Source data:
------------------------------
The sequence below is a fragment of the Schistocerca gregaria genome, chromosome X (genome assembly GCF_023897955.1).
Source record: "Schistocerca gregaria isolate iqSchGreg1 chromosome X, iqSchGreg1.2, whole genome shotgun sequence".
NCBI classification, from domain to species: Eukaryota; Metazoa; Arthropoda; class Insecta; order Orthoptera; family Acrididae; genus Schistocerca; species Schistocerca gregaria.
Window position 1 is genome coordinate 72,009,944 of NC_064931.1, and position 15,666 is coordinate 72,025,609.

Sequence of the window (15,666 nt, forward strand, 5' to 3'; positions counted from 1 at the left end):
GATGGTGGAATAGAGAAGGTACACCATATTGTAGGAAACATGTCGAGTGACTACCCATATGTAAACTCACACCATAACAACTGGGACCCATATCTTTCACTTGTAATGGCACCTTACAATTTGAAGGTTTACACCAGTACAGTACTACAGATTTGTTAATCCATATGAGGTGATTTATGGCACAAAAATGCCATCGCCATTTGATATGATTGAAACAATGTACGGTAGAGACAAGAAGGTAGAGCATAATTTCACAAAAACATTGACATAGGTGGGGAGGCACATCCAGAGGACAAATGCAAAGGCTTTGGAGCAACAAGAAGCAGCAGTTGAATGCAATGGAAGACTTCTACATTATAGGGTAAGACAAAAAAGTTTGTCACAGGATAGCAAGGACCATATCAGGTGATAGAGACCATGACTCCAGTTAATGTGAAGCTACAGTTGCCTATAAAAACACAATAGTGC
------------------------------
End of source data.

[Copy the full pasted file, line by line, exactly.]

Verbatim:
The sequence below is a fragment of the Schistocerca gregaria genome, chromosome X (genome assembly GCF_023897955.1).
Source record: "Schistocerca gregaria isolate iqSchGreg1 chromosome X, iqSchGreg1.2, whole genome shotgun sequence".
NCBI classification, from domain to species: Eukaryota; Metazoa; Arthropoda; class Insecta; order Orthoptera; family Acrididae; genus Schistocerca; species Schistocerca gregaria.
Window position 1 is genome coordinate 72,009,944 of NC_064931.1, and position 15,666 is coordinate 72,025,609.

Sequence of the window (15,666 nt, forward strand, 5' to 3'; positions counted from 1 at the left end):
GATGGTGGAATAGAGAAGGTACACCATATTGTAGGAAACATGTCGAGTGACTACCCATATGTAAACTCACACCATAACAACTGGGACCCATATCTTTCACTTGTAATGGCACCTTACAATTTGAAGGTTTACACCAGTACAGTACTACAGATTTGTTAATCCATATGAGGTGATTTATGGCACAAAAATGCCATCGCCATTTGATATGATTGAAACAATGTACGGTAGAGACAAGAAGGTAGAGCATAATTTCACAAAAACATTGACATAGGTGGGGAGGCACATCCAGAGGACAAATGCAAAGGCTTTGGAGCAACAAGAAGCAGCAGTTGAATGCAATGGAAGACTTCTACATTATAGGGTAAGACAAAAAAGTTTGTCACAGGATAGCAAGGACCATATCAGGTGATAGAGACCATGACTCCAGTTAATGTGAAGCTACAGTTGCCTATAAAAACACAATAGTGC